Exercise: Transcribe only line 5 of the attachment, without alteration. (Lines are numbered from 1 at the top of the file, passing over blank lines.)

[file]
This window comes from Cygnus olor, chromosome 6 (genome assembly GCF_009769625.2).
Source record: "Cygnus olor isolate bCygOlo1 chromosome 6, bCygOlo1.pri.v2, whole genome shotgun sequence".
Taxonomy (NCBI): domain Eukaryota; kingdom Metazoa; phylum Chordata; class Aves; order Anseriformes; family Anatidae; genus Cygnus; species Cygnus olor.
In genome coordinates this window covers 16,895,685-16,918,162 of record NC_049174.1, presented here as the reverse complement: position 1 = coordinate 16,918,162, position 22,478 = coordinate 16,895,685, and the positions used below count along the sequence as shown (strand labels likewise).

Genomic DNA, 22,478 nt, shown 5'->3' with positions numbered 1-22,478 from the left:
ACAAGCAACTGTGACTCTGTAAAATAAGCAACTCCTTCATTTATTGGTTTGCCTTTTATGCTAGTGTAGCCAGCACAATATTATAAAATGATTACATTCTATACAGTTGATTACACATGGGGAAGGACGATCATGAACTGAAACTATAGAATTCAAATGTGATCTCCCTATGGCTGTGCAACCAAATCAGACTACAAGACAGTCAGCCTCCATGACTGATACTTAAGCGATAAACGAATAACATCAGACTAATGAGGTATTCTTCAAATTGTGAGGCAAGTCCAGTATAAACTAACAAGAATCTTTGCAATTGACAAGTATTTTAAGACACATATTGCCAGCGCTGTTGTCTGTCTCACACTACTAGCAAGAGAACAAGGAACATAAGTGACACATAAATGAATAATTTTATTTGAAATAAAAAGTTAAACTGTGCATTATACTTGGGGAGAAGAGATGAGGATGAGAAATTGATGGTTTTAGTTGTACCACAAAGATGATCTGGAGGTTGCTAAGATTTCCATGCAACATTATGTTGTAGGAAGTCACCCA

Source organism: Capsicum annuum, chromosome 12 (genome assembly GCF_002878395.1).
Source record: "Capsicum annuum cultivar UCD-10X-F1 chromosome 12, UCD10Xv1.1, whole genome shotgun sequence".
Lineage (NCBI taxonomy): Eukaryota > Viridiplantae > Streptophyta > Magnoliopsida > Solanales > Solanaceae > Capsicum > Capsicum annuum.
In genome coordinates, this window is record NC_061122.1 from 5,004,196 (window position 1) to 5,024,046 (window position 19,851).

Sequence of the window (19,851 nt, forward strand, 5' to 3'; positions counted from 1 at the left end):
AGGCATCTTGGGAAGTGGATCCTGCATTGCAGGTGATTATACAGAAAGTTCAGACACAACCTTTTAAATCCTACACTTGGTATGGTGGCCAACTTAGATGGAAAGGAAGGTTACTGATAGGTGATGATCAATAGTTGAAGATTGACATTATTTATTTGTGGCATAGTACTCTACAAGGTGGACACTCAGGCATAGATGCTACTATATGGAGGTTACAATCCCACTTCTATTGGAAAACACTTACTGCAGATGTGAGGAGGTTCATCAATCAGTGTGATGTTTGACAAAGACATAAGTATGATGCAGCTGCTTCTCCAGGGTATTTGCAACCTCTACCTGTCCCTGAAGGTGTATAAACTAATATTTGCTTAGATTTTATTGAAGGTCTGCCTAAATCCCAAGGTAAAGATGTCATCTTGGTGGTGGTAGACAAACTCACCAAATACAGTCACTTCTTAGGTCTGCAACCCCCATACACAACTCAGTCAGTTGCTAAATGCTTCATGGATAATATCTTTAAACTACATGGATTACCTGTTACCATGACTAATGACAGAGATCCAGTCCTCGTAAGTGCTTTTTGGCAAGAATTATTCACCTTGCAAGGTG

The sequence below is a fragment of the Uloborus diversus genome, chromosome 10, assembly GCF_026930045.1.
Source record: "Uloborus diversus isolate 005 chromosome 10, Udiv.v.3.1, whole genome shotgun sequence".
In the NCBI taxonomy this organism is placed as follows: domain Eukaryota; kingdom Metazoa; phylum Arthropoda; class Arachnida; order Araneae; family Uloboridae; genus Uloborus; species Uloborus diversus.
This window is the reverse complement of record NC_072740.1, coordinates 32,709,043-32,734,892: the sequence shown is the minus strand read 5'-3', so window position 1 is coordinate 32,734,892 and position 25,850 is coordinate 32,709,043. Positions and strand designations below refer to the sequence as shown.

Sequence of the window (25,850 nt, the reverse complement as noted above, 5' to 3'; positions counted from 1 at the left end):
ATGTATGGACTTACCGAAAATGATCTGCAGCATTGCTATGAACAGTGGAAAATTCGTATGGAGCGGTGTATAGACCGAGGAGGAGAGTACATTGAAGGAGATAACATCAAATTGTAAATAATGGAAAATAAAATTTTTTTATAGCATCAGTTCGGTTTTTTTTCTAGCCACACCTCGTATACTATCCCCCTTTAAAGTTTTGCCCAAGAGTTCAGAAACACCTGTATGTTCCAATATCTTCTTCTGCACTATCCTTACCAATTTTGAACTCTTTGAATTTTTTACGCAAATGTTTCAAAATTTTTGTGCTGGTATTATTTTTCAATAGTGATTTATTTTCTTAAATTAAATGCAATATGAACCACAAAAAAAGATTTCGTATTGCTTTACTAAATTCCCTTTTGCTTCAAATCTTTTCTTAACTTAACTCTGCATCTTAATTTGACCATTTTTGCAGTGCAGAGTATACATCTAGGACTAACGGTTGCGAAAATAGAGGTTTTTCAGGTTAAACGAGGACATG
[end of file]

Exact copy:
Genomic DNA, 22,478 nt, shown 5'->3' with positions numbered 1-22,478 from the left: